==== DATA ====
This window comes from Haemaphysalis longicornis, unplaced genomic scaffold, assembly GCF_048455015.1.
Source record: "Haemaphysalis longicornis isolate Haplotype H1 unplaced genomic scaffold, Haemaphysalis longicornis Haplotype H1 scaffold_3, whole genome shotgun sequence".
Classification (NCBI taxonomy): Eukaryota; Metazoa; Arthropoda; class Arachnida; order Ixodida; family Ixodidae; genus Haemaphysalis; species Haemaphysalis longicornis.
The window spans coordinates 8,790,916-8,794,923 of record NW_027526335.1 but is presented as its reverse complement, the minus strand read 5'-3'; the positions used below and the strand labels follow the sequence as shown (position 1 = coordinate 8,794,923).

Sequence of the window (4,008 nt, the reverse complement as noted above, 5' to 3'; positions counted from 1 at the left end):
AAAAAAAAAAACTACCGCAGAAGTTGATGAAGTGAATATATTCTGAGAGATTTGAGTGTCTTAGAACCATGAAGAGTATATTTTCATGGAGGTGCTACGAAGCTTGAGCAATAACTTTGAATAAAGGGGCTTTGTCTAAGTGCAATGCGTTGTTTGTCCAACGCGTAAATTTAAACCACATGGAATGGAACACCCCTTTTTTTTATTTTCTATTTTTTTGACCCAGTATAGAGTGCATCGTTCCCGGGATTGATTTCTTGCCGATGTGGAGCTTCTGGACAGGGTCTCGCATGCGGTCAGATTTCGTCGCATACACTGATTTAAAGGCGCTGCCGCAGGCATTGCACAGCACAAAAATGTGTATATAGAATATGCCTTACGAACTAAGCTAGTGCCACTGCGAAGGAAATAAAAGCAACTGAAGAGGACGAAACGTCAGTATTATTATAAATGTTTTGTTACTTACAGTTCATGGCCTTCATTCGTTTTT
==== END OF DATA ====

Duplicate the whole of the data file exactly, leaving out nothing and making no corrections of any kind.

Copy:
This window comes from Haemaphysalis longicornis, unplaced genomic scaffold, assembly GCF_048455015.1.
Source record: "Haemaphysalis longicornis isolate Haplotype H1 unplaced genomic scaffold, Haemaphysalis longicornis Haplotype H1 scaffold_3, whole genome shotgun sequence".
Classification (NCBI taxonomy): Eukaryota; Metazoa; Arthropoda; class Arachnida; order Ixodida; family Ixodidae; genus Haemaphysalis; species Haemaphysalis longicornis.
The window spans coordinates 8,790,916-8,794,923 of record NW_027526335.1 but is presented as its reverse complement, the minus strand read 5'-3'; the positions used below and the strand labels follow the sequence as shown (position 1 = coordinate 8,794,923).

Sequence of the window (4,008 nt, the reverse complement as noted above, 5' to 3'; positions counted from 1 at the left end):
AAAAAAAAAAACTACCGCAGAAGTTGATGAAGTGAATATATTCTGAGAGATTTGAGTGTCTTAGAACCATGAAGAGTATATTTTCATGGAGGTGCTACGAAGCTTGAGCAATAACTTTGAATAAAGGGGCTTTGTCTAAGTGCAATGCGTTGTTTGTCCAACGCGTAAATTTAAACCACATGGAATGGAACACCCCTTTTTTTTATTTTCTATTTTTTTGACCCAGTATAGAGTGCATCGTTCCCGGGATTGATTTCTTGCCGATGTGGAGCTTCTGGACAGGGTCTCGCATGCGGTCAGATTTCGTCGCATACACTGATTTAAAGGCGCTGCCGCAGGCATTGCACAGCACAAAAATGTGTATATAGAATATGCCTTACGAACTAAGCTAGTGCCACTGCGAAGGAAATAAAAGCAACTGAAGAGGACGAAACGTCAGTATTATTATAAATGTTTTGTTACTTACAGTTCATGGCCTTCATTCGTTTTT